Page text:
Thursday, September 9, 2010

Mistress (1992)

Funny, pointed satire of Hollywood involving the efforts of two huckster screenwriters and a producer to make a film that, as it turns out, is just an excuse for the money-men to put their mistresses on camera. Robert Wuhl is the writer of a years-old melodrama revolving around the suicide of an artist unwilling to compromise (gotta love the foreshadowing) who gets a call from desperate producer Martin Landau and his young spec screenwriter saying that they believe they can get financing for the picture. The rest of the film involves Wuhl and Co. pitching the script to various financiers, who each have their own nitpicks with the script, with the commonality that they all want their girlfriends to appear in the picture in a sizable role. Every compromise Wuhl makes to his beloved script is another compromise of his integrity; this film is noteworthy for making the writer, normally portrayed as a beleaguered, passionate artist or a hack, into a confused, aimless narcissist tired of defending a script that only he loves in lieu of making a compromised, but released picture. The directorial style is fairly barebones, letting the play-like dialogue and monologues take full focus, which works here only because of the acting talent involved; the prospective money-men include Robert DeNiro, Danny Aiello, and Eli Wallach, all of whom kill their respective performances, particularly DeNiro's Hollywood hotshot. Wuhl, and, especially, Landau, are both terrifically desperate and pathetic, as is Jean Smart as Aiello's aging stewardess mistress and Sheryl Lee Ralph as the proposed lead actress for the film. The script, co-written by Under Siege and Cannibal Women in the Avocado Jungle of Death scribe J.F. Lawton, is not quite as nihilistic as similar showbiz comedies The Player or Swimming With Sharks, but it definitely portrays Hollywood as a soulless vacuum where all integrity must be checked at the door for any sort of tangible, monetary success.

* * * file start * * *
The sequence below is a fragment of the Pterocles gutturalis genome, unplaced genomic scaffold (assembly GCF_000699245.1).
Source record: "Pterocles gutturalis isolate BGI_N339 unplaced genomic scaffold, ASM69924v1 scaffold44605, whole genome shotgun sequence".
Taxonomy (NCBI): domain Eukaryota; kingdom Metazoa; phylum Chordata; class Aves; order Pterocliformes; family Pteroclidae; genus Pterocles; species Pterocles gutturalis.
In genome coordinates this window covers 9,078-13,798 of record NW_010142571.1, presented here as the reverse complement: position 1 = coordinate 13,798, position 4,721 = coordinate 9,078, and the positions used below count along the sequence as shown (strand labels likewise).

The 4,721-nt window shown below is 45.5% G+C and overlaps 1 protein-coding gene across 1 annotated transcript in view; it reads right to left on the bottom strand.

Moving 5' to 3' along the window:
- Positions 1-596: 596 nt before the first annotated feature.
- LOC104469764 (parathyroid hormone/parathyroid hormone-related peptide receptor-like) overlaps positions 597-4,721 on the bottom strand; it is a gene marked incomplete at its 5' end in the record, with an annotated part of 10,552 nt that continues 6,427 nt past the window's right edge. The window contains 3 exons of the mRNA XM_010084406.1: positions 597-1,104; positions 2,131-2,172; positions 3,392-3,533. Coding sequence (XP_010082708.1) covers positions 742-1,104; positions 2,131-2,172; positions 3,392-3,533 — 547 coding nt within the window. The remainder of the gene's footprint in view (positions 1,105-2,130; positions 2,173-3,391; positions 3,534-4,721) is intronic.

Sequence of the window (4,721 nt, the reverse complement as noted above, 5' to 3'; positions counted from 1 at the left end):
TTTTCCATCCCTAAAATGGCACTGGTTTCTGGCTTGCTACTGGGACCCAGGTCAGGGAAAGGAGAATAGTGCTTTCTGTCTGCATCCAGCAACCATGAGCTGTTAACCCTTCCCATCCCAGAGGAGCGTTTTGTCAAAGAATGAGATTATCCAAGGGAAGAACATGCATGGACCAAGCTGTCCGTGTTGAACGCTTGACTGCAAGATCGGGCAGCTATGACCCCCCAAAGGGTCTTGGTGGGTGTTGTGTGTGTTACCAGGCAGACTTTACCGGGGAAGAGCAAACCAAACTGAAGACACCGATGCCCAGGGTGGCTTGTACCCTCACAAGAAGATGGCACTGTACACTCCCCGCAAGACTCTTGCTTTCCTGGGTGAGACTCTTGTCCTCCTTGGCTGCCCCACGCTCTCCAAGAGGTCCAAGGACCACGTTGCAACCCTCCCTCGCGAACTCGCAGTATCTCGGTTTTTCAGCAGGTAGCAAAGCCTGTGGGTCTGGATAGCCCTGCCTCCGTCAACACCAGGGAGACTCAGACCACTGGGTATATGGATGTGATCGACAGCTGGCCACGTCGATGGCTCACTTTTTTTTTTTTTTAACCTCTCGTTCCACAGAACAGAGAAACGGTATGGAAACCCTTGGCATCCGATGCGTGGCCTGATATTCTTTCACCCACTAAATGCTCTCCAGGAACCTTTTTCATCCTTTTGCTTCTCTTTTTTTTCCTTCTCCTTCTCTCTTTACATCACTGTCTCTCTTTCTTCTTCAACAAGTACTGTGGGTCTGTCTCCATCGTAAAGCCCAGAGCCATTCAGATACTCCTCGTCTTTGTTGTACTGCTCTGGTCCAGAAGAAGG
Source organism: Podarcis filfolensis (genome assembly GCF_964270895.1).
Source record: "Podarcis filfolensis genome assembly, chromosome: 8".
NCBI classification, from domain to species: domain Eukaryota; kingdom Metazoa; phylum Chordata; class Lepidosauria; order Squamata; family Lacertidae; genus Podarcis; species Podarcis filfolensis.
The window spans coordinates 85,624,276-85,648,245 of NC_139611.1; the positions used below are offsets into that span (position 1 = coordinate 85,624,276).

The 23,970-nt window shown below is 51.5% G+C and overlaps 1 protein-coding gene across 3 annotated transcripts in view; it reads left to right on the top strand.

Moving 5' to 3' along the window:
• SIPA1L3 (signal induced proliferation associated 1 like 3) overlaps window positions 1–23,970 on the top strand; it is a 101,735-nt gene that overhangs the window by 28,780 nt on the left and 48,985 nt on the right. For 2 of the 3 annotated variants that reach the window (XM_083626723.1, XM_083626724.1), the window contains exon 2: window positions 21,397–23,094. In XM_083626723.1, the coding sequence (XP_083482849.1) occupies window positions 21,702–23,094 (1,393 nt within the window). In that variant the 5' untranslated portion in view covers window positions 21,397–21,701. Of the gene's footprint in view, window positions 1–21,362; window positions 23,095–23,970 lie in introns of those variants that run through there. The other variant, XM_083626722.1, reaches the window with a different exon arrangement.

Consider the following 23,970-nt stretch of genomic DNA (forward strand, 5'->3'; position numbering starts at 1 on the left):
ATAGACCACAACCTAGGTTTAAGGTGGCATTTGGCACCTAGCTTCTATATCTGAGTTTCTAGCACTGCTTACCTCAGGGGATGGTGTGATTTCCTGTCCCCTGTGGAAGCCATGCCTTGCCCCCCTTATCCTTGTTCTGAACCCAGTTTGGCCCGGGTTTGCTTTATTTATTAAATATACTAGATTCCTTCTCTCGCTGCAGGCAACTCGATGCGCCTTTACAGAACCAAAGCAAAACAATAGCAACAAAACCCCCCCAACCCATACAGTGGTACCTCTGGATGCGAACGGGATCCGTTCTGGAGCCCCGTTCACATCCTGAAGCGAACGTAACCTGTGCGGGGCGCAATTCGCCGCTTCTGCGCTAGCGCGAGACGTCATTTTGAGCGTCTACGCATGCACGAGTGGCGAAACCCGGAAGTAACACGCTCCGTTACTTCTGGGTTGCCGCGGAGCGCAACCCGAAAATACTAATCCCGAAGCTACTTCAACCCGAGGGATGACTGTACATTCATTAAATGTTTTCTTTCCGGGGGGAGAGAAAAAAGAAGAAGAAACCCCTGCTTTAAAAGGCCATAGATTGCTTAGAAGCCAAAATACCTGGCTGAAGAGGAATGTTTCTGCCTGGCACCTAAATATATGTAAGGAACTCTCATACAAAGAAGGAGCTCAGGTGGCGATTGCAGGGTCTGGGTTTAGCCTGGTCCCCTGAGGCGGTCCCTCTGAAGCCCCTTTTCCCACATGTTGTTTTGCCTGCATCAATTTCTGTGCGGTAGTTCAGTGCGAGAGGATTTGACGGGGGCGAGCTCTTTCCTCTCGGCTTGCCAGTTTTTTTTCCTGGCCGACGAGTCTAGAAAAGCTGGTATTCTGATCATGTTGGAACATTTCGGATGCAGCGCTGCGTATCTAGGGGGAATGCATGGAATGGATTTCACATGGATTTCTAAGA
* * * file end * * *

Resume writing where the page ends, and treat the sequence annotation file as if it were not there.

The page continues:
Recommended for fans of Hollywood-centric comedies a la The Player or The Last Shot, or the stellar cast. I wasn't expecting much of a film with DeNiro, Aiello, and Landau from '92 that I had never heard of, but this one is indeed worth seeking out if the setup tickles your fancy.

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